In the 1970s, a tiny fish known
as the snail darter made headlines when it delayed construction of a dam in Tennessee because the project threatened the habitat of the endangered species.
It looks like the city of Kent has its own snail darter situation, one that will be adding several months -- and presumably additional costs -- to the replacement of the Harvey Redmond Bridge, which connects the Kramer Ball Fields to Fred Fuller Park.
The 64-year-old wooden bridge is in need of replacement because its structural supports have deteriorated beyond repair. It has been closed since April 2011 because of concerns that floating debris in the river could strike one of the bridge supports and cause the span to collapse.
Plans called for construction of a new bridge in the summer of 2014 -- three years after its closing. Now it appears that construction will be delayed to November or December 2014 because of the discovery of freshwater mussels, an endangered species, within 50 feet of the bridge.
The city cannot begin construction or demolition of the bridge during the mussels' breeding season, and must protect them during construction of the new bridge. The city must hire a malacologist, an expert in mollusks, to relocate the mussels before work begins.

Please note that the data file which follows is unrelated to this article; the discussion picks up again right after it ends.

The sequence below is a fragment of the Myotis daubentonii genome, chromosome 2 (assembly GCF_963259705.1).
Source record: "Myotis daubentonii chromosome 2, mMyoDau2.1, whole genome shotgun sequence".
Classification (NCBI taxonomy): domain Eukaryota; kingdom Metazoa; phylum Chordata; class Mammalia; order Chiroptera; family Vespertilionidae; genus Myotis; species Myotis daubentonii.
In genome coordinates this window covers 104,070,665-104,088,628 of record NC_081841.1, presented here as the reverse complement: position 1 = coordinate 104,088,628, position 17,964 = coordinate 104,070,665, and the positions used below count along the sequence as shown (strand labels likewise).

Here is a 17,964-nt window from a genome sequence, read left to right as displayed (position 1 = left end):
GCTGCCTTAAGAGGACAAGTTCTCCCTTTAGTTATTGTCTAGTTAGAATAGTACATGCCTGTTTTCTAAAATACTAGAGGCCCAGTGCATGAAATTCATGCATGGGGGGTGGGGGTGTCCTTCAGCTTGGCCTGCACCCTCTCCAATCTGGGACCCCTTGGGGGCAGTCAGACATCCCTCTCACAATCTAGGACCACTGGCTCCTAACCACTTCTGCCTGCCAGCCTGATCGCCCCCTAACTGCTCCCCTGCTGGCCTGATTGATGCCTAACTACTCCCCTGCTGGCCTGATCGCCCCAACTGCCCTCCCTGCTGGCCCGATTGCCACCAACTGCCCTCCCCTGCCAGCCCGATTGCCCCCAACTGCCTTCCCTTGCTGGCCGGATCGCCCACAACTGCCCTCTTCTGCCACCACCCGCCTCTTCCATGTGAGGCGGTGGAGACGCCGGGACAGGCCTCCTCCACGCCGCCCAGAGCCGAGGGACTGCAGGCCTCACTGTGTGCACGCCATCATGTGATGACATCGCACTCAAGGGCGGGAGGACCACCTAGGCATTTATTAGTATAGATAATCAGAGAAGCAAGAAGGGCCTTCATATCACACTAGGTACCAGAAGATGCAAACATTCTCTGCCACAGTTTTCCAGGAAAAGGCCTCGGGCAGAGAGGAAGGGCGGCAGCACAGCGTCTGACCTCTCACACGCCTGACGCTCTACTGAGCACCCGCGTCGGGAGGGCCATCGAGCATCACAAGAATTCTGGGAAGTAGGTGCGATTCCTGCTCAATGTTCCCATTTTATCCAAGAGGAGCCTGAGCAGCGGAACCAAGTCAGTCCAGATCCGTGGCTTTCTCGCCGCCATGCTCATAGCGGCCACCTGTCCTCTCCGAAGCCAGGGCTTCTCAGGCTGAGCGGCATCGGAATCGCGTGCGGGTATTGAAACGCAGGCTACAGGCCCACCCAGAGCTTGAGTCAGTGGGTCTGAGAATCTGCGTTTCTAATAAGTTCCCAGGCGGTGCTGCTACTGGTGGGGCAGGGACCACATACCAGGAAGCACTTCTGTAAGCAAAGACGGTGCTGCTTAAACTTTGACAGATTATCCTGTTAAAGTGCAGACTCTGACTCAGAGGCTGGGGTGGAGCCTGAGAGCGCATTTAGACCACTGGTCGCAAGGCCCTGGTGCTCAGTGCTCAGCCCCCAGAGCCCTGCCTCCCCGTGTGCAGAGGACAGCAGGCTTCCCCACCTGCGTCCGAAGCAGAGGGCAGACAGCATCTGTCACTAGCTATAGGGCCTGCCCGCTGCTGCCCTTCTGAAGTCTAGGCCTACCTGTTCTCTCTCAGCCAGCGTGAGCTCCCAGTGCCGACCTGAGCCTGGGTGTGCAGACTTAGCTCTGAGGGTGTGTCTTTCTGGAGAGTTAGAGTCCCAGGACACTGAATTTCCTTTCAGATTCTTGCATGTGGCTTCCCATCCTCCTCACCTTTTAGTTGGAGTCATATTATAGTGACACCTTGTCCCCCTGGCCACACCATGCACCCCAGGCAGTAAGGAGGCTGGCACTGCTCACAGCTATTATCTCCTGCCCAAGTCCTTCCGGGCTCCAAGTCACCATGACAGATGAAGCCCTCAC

The bridge project will cost $1.16 million, with the federal government picking up $968,000 of the tab. The tradeoff, of course, is that the city must follow additional federal guidelines, which may make the project more expensive than if the city had undertaken it on its own terms.
Councilman Garret Ferrara questioned the cost of the project when city officials explained the delay during a recent Kent City Council meeting. "How's a bridge cost a million dollars to go across to Fred Fuller Park?" he asked.
That's a good question, especially since the bridge underwent major repairs in the mid-1990s. Evidently the answer lies in relying on federal funding for the project, and having Kent's own version of the snail darter complicating what ought to be a relatively simple project.
In the meantime, because the ballfields are inaccessible, the summer baseball games that have been played at Kramer Fields for decades have had to be relocated -- and evidently will have to be played elsewhere for the next two summers. And, if work on the new bridge won't be able to start until the onset of winter 2014, maybe a prayer to the gods of global warming also will be in order.